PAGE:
Beat Guide for Wildfire Coverage
With massive droughts set to roll across the United States after unseasonally dry winters, IRE and NICAR have compiled resources including stories and tipsheets to aid journalists covering related issues.
After Disaster Strikes: Be A Recovery Watchdog
Cervantes details how the Union-Tribune covered the wildfires that ravaged San Diego in October 2007. The city and county governments offered "free" demolition and debris removal for destroyed properties. "We got a tip contractors were charging outrageous rates, so we decided to investigate and analyze the public records and data to see what was being done with taxpayer money."
Tracking a Wildfire
The authors discuss how to quickly build maps that will enhance coverage of wild fires. They discuss where to find shapefiles of the affected areas and how to acquire incident command structure reports which include valuable information about how fires were started and fought. The authors then describe how to use those two pieces of data (shapefiles and ICS reports) to create a time line of the fire. The tipsheet ends with a list of other resources that might be useful for reporters covering fires.
The author discusses how to prepare for covering wildfires. She lists websites to visit before fire season starts, in order to know what resources are available for covering the disasters in your area. Some of the websites include the National Interagency Fire Center, and the Wildland Fire Assessment Program.
Wildfires Tip Sheet
Watson compiled a list of online resources for the reporter covering wildfires. His websites included those who offer mapping and photographs, private companies who work with fire authorities, drought analysis information, the California Forestry and Fire Protection site, and tracking contributions.
Tons of Questions
After wildfires destroyed 365 homes in San Diego, the city rushed to enter contracts with two companies to haul away mounds of potentially toxic debris. The Union-Tribune investigated and found that the contractors, A.J. Diani Construction C. of Santa Maria and Watsonville-based Granite Construction Co., claimed to haul far more rubble than privately hired companies did from comparable lots, failed to provide accurate documentation of how many tons they removed and billed the city millions more than stated in their contracts.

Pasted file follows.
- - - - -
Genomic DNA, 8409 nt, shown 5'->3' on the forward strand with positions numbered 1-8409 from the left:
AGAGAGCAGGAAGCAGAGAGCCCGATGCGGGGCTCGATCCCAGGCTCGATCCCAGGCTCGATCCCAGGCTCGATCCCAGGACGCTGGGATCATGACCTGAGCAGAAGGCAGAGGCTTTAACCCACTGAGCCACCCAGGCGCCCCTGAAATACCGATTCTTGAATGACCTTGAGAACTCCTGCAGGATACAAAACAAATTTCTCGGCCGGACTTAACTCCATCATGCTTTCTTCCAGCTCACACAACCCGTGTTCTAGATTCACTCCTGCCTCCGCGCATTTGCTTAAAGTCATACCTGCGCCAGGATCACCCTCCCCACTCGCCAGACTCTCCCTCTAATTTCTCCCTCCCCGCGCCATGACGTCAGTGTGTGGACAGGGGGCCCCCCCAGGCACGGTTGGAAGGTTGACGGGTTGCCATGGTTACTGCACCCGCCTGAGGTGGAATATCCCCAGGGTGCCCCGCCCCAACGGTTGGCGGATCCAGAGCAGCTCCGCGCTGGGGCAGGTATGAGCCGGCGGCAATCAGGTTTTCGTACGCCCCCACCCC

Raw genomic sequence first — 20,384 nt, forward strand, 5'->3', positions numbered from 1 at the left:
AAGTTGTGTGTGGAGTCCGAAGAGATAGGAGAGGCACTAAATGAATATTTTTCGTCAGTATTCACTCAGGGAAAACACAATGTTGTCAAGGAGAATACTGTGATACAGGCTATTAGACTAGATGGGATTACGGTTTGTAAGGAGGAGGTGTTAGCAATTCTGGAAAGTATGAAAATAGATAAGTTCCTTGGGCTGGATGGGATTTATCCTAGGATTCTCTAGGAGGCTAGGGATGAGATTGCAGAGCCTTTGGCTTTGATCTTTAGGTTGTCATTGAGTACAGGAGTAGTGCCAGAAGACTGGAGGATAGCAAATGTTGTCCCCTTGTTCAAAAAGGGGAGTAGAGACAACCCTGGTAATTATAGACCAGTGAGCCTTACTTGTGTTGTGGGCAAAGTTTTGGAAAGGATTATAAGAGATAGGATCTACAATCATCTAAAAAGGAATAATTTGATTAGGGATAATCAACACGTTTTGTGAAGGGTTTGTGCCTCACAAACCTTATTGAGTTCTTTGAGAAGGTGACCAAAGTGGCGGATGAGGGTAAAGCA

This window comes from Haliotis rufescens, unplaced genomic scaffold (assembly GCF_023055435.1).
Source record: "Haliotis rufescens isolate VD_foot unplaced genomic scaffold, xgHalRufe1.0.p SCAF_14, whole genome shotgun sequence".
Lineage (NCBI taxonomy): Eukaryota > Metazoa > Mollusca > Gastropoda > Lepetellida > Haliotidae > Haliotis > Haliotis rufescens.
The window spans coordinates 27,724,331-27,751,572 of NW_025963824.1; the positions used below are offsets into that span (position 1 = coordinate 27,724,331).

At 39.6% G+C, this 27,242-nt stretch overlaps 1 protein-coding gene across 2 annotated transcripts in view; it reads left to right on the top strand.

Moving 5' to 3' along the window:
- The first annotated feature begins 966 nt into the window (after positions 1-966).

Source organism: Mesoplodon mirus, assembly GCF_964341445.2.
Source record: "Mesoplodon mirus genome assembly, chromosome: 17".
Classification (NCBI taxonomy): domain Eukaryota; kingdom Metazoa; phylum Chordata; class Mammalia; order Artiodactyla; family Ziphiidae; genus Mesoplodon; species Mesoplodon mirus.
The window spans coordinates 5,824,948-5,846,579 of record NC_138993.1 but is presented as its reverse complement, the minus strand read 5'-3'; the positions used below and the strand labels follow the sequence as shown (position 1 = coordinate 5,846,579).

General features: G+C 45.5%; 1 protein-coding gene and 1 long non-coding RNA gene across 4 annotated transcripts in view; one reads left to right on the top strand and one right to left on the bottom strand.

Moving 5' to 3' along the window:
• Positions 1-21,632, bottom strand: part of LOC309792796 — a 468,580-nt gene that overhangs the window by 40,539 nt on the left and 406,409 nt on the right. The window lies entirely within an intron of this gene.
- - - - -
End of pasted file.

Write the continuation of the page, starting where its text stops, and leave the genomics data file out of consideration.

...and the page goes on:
Wildfires' Echoes: Developing in the Danger Zone
The authors looked at where new single-family home building permits were issued in the wake of the 2003 wildfires in San Bernadino and Riverside counties. The investigation revealed that several thousand permits were issued in areas considered a high fire threat.
'Red Zone' Residents Feel Heat
Wildfires in Colorado are posing a larger threat to people in recent years. In the 1990s, so many people moved into the dense forests of the state that it now holds almost 1 million people. The amount of people in this dangerous region makes it more difficult for fire fighters to do their job.
A CBS News investigation discovers that "the US Forest Service had consistently ignored calls to revamp its standard-issue fire shelter," which had contributed to the deaths of several fire-fighters in recent years. The story reports on the efforts of a fire shelter designer, whose brother firefighter died inside a shelter, to convince the federal authorities to try out a new superior shelter. A major finding is that one of the deceased firefighters from the 2001 Thirty Mile Fire in Washington state died from inhaling fumes produced in result of the melting of the interior of the fire shelter.
Thirty Mile Fire
Seattle Times investigates the death of four firefighters who "were trapped by wildfire in a pinched valley in north-central Washington State" on July 10, 2001. The series reveals that "despite obvious evidence of danger, front-line bosses misjudged the explosive conditions present that day ... [and] pushed firefighters to battle a blaze even though the fire threatened no homes or businesses." Numerous safety rules were ignored, and officials knew that firefighter fatalities follow a pattern, the Times reports. The main finding is that "a fire-fighting culture in which extinguishing fires - not safety - remains the top priority."